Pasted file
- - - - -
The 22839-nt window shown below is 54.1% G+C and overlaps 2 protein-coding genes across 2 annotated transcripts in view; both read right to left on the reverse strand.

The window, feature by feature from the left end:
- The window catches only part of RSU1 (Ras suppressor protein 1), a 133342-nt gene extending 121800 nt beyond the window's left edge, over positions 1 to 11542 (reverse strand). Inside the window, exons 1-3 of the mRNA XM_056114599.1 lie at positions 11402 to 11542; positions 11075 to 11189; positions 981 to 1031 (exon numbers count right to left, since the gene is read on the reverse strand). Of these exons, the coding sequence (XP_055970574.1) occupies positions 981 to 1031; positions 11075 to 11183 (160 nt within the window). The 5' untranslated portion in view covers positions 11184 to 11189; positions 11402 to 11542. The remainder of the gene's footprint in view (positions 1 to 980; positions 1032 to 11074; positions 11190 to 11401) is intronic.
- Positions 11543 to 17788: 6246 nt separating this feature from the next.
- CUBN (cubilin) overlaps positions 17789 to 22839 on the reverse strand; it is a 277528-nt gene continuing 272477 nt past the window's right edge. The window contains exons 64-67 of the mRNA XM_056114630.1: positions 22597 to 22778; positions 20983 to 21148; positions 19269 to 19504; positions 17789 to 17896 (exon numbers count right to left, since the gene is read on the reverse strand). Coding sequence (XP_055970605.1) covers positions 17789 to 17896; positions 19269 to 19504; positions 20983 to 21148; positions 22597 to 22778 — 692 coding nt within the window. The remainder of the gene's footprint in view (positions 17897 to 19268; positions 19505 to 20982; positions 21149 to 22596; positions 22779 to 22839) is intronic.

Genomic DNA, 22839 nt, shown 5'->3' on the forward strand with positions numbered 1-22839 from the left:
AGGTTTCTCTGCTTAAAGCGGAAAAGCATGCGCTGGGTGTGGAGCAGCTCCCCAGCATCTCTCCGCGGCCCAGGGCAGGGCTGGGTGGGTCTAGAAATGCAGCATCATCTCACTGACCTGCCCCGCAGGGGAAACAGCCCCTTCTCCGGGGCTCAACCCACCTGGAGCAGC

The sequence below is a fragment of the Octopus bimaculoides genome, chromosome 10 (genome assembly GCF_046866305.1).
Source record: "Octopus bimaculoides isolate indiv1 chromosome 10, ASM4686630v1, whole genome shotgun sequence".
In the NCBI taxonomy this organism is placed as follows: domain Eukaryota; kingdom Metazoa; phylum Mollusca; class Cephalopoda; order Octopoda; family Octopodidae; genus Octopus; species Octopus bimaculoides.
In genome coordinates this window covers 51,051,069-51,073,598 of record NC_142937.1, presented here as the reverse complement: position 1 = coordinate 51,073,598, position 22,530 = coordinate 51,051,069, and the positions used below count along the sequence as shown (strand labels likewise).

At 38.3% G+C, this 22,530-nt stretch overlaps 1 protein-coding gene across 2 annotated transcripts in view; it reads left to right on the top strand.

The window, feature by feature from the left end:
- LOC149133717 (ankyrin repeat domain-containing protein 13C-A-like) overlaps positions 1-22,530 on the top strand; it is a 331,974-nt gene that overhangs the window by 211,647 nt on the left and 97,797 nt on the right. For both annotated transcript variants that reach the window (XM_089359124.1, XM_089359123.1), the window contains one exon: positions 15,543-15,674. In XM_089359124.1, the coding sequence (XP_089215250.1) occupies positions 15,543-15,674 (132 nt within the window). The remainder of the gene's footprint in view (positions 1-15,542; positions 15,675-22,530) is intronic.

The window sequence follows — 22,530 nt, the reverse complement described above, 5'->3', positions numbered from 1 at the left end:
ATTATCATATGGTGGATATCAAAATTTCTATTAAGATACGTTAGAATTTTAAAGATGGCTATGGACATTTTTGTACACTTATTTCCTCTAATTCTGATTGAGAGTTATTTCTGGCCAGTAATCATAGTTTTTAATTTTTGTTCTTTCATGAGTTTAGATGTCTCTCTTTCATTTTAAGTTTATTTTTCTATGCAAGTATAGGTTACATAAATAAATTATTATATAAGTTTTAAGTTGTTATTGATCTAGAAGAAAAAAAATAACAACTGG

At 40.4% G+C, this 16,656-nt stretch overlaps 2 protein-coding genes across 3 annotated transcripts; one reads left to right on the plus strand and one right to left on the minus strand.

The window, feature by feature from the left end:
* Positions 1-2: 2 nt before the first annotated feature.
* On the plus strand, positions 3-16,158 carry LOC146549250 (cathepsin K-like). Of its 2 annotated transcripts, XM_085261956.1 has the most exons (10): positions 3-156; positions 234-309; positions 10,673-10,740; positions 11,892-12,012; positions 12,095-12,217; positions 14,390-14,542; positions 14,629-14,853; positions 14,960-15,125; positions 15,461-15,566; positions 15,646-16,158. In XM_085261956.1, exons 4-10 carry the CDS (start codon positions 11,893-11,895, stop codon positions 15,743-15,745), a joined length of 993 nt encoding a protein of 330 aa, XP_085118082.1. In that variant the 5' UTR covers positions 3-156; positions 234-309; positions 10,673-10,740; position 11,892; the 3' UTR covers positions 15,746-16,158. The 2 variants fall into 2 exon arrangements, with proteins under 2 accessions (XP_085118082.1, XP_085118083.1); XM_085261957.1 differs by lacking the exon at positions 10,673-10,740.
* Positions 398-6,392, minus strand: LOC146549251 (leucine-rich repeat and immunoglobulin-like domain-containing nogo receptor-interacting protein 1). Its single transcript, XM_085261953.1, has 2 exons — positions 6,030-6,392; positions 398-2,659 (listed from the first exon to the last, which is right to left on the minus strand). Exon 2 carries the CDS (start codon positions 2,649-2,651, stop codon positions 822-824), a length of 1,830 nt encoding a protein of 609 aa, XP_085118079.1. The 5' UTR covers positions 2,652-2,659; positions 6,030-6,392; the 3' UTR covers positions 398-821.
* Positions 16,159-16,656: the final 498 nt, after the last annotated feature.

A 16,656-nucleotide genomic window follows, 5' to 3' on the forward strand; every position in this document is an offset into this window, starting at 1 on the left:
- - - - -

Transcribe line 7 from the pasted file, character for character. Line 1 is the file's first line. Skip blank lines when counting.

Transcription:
AGGTTTCTCTGCTTAAAGCGGAAAAGCATGCGCTGGGTGTGGAGCAGCTCCCCAGCATCTCTCCGCGGCCCAGGGCAGGGCTGGGTGGGTCTAGAAATGCAGCATCATCTCACTGACCTGCCCCGCAGGGGAAACAGCCCCTTCTCCGGGGCTCAACCCACCTGGAGCAGC